During Plaintiff's mental status examination with Dr. Pathak, Plaintiff presented as being alert and oriented to all spheres. (R. 354.) His eye contact was appropriate. (Id.) Grooming and hygiene were appropriate. (Id.) He was pleasant and cooperative with an anxious mood and constricted affect. (Id.) His speech was generally goal directed but his responses tended to be vague. (Id.) There were no apparent difficulties regarding comprehension of interview questions or assessment instructions, and Plaintiff was a fair historian. (Id.) Plaintiff acknowledged passive suicidal ideations, but denied any intent or plan. (Id.)

         As part of the assessment, Plaintiff completed the Montreal Cognitive Assessment (“MOCA”), a mini-mental status examination. (Id.) He attained a score of 18 out of 30, which fell below the normal range. (Id.) Areas of difficulty included visuospatial construction (copy of a figure, clock drawing), executive functioning (trail making), language repetition, verbal abstract reasoning, and delayed recall. (Id.) In addition, Plaintiff was unable to recall any of the five random words after a five-minute delay. (Id.)

         Plaintiff reported that he had been previously incarcerated 9 to 10 years for felony charges related to selling drugs and assault, but reported he had no further involvement in the legal system since 1995. (R. 355.) Plaintiff also reported that he was last employed in 2011. (Id.) Plaintiff represented having no history of difficulties getting along with bosses and coworkers. (Id.) He did identify difficulty managing stress, causing him to walk off the job at times. (Id.) Plaintiff had never been fired from a job. (Id.)

         Plaintiff reported a history of depression, general anxiety, and PTSD that included frequent suicidal ideation as a child and significant difficulties managing his temper. (Id.) As it relates to depression, Plaintiff identified experiencing low motivation, loss of interest, anhedonia (“there's nothing to live for”), low energy/fatigue, impaired sleep, irritability, negative and intrusive thoughts, feelings of helplessness/hopelessness, feelings of worthlessness, and loss of appetite. (Id.) Plaintiff also identified experiencing high reactivity, poor anger management, racing intrusive thoughts, flashbacks (gunshots, being chased, and being beaten up), vivid nightmares, intrusive memories, and thoughts, avoidance of triggers (crowds, violent shows/movies), hypervigilance (carrying a gun for protection, frequent fighting), and an exaggerated startle response. (Id.) Further, Plaintiff claimed experiencing auditory perceptual disturbances of voices or “strong thoughts” telling him to do things, such as hurting others. (Id.) He also claimed that he saw “spirits.” (Id.)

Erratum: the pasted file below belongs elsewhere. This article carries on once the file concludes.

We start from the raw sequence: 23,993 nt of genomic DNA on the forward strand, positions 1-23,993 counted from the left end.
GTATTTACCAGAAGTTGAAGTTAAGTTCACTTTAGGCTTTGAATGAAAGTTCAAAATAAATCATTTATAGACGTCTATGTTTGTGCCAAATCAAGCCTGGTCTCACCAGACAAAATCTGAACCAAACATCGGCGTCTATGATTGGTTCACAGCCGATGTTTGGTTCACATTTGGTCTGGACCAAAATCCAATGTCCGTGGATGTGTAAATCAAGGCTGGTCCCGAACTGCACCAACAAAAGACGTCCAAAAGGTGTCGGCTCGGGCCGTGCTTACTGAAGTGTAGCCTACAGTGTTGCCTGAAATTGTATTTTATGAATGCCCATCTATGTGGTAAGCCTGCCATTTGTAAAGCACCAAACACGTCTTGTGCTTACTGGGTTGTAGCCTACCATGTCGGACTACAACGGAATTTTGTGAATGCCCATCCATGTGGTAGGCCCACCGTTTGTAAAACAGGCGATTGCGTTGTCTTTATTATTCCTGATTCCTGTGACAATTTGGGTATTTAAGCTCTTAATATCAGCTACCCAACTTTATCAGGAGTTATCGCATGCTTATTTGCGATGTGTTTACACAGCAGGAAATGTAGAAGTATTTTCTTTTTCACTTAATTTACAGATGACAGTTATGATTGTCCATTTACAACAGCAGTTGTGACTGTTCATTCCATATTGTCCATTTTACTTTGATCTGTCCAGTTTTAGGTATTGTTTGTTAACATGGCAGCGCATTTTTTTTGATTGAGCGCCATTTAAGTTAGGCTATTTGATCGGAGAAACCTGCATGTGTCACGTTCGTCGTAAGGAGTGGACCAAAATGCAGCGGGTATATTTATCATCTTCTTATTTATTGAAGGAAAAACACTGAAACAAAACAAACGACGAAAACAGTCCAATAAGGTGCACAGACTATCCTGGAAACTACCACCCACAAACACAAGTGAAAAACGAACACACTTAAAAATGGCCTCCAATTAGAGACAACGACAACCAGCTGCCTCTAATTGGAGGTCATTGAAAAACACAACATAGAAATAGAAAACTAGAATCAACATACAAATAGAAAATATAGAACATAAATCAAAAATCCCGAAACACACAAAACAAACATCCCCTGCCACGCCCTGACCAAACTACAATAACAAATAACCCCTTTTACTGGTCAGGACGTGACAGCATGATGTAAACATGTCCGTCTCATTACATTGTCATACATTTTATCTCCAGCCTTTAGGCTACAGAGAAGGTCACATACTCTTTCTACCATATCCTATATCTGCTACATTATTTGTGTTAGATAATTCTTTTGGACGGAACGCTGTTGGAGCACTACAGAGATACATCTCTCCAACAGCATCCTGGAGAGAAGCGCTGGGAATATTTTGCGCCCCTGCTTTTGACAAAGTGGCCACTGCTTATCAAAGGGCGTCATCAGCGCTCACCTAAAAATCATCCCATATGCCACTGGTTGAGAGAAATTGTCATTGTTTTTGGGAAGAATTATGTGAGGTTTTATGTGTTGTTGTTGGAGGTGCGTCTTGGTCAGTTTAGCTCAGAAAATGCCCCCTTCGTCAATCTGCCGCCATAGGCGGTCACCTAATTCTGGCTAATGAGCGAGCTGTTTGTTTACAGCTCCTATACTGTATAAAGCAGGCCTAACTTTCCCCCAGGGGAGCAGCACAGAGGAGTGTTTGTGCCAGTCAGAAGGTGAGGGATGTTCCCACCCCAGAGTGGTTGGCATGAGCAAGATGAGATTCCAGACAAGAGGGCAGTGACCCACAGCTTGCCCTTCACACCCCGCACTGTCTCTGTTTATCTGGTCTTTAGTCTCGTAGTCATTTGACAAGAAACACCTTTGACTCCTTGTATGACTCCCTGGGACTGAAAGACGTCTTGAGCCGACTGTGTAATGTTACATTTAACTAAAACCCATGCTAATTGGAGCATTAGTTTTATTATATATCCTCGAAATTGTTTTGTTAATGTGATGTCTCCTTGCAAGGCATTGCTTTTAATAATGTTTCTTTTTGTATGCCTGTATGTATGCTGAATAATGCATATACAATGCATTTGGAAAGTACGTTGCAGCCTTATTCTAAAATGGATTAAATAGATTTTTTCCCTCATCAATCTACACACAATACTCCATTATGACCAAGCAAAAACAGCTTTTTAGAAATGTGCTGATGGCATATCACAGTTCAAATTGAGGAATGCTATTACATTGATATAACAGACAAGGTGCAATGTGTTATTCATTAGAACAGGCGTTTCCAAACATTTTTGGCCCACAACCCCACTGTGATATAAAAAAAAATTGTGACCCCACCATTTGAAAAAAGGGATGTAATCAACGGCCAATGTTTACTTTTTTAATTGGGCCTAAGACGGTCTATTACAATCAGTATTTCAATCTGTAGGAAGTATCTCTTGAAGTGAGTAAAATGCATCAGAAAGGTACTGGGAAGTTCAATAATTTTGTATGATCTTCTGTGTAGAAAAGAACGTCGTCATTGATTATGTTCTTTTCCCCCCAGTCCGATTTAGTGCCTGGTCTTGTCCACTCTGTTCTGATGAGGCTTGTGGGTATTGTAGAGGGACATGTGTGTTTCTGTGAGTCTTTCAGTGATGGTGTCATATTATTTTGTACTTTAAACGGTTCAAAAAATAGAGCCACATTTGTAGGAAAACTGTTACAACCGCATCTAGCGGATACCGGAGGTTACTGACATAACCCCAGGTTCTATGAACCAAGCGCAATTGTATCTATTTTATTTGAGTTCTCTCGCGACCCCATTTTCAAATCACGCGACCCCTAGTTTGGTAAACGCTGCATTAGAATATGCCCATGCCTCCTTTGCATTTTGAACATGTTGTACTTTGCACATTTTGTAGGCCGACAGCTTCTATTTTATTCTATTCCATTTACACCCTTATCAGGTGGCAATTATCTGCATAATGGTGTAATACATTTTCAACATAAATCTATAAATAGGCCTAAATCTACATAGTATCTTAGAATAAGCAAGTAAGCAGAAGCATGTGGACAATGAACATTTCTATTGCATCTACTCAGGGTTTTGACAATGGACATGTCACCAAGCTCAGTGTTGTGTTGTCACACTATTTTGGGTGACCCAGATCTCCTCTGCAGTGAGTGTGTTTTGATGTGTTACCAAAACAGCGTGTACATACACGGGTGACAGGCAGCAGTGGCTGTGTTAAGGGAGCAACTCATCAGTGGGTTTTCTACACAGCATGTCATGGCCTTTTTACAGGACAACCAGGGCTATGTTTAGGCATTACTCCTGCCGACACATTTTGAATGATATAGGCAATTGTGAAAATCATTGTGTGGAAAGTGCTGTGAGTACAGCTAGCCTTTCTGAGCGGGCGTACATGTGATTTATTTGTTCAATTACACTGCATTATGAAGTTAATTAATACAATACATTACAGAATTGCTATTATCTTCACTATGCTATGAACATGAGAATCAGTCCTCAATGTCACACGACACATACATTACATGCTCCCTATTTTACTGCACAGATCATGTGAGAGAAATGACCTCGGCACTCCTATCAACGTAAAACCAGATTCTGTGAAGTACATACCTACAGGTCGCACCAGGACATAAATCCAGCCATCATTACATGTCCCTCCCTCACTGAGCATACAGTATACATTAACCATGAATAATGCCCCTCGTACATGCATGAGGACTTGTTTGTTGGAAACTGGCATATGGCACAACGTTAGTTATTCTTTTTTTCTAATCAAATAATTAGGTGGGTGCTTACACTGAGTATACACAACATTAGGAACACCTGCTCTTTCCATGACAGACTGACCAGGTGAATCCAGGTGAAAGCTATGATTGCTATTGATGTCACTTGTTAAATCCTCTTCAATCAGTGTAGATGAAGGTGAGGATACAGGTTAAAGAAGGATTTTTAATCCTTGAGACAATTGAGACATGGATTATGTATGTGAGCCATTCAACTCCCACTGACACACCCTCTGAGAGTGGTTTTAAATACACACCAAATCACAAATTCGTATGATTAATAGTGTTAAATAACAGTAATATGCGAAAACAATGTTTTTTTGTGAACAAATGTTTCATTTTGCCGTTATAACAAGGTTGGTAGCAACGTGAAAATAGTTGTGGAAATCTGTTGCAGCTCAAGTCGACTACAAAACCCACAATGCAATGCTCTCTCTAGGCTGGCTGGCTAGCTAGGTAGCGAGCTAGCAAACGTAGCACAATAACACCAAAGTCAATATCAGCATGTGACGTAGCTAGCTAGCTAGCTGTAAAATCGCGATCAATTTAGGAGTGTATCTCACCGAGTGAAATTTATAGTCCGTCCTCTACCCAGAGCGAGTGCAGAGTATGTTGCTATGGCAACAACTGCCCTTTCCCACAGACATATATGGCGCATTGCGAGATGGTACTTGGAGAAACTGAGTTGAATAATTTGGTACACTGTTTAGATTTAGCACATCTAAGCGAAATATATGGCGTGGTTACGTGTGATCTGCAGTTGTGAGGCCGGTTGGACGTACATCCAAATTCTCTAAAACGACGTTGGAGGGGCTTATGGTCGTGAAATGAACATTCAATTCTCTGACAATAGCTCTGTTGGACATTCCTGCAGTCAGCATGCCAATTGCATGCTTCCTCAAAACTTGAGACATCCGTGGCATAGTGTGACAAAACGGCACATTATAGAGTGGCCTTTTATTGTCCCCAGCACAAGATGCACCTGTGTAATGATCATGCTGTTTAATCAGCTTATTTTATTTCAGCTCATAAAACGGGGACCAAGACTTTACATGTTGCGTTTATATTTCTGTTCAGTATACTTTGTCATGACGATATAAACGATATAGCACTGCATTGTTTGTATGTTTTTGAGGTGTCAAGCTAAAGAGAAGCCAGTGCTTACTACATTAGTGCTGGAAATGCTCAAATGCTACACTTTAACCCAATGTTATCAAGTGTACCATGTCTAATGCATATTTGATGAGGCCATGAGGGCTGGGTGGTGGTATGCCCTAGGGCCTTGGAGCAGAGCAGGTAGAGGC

The Wechsler adult intelligence scale test results showed that Plaintiff's full-scale IQ fell in the extremely low range. (R. 356-57.) Within the various subtests, Plaintiff scored an 80 (low average to borderline) in verbal comprehension, 65 (extremely low) in perceptual reasoning, 77 (borderline) in working memory, and 76 (borderline) in processing speed. (Id.) Based on the testing, Dr. Pathak opined that Plaintiff's “[o]verall intellectual functioning is consistent with mild cognitive impairment with perceptual reasoning as an area of relative weakness.” (R. 358 (emphasis added).) Plaintiff's testing also showed that his immediate recall and delayed recall were both severely impaired. (Id.) Dr. Pathak also opined as follows regarding the implications of the testing: